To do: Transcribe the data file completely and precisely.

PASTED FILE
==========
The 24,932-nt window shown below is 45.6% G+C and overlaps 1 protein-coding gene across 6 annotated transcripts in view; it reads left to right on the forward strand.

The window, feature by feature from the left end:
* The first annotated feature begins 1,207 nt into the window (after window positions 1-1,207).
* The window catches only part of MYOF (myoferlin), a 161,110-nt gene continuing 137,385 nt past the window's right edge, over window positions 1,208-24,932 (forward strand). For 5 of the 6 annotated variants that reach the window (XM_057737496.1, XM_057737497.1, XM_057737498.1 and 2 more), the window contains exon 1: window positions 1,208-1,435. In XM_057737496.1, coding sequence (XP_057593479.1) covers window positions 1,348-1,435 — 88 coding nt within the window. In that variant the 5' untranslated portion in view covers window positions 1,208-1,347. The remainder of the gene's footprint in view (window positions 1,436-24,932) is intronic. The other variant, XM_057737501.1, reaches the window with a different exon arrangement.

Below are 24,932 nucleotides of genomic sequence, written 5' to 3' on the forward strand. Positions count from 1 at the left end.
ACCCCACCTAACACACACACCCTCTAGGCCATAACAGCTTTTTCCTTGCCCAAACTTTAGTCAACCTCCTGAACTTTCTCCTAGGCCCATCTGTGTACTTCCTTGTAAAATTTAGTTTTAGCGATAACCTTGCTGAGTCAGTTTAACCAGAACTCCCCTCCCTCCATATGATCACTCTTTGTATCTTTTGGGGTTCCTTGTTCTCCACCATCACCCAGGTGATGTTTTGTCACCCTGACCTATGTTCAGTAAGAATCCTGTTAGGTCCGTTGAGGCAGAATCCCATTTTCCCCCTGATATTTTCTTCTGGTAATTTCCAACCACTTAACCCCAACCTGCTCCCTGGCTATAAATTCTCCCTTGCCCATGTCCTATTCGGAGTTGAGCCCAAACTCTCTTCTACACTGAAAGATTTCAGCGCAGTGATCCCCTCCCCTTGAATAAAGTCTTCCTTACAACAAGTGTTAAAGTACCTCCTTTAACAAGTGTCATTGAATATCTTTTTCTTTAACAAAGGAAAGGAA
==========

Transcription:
The 24,932-nt window shown below is 45.6% G+C and overlaps 1 protein-coding gene across 6 annotated transcripts in view; it reads left to right on the forward strand.

The window, feature by feature from the left end:
* The first annotated feature begins 1,207 nt into the window (after window positions 1-1,207).
* The window catches only part of MYOF (myoferlin), a 161,110-nt gene continuing 137,385 nt past the window's right edge, over window positions 1,208-24,932 (forward strand). For 5 of the 6 annotated variants that reach the window (XM_057737496.1, XM_057737497.1, XM_057737498.1 and 2 more), the window contains exon 1: window positions 1,208-1,435. In XM_057737496.1, coding sequence (XP_057593479.1) covers window positions 1,348-1,435 — 88 coding nt within the window. In that variant the 5' untranslated portion in view covers window positions 1,208-1,347. The remainder of the gene's footprint in view (window positions 1,436-24,932) is intronic. The other variant, XM_057737501.1, reaches the window with a different exon arrangement.

Below are 24,932 nucleotides of genomic sequence, written 5' to 3' on the forward strand. Positions count from 1 at the left end.
ACCCCACCTAACACACACACCCTCTAGGCCATAACAGCTTTTTCCTTGCCCAAACTTTAGTCAACCTCCTGAACTTTCTCCTAGGCCCATCTGTGTACTTCCTTGTAAAATTTAGTTTTAGCGATAACCTTGCTGAGTCAGTTTAACCAGAACTCCCCTCCCTCCATATGATCACTCTTTGTATCTTTTGGGGTTCCTTGTTCTCCACCATCACCCAGGTGATGTTTTGTCACCCTGACCTATGTTCAGTAAGAATCCTGTTAGGTCCGTTGAGGCAGAATCCCATTTTCCCCCTGATATTTTCTTCTGGTAATTTCCAACCACTTAACCCCAACCTGCTCCCTGGCTATAAATTCTCCCTTGCCCATGTCCTATTCGGAGTTGAGCCCAAACTCTCTTCTACACTGAAAGATTTCAGCGCAGTGATCCCCTCCCCTTGAATAAAGTCTTCCTTACAACAAGTGTTAAAGTACCTCCTTTAACAAGTGTCATTGAATATCTTTTTCTTTAACAAAGGAAAGGAA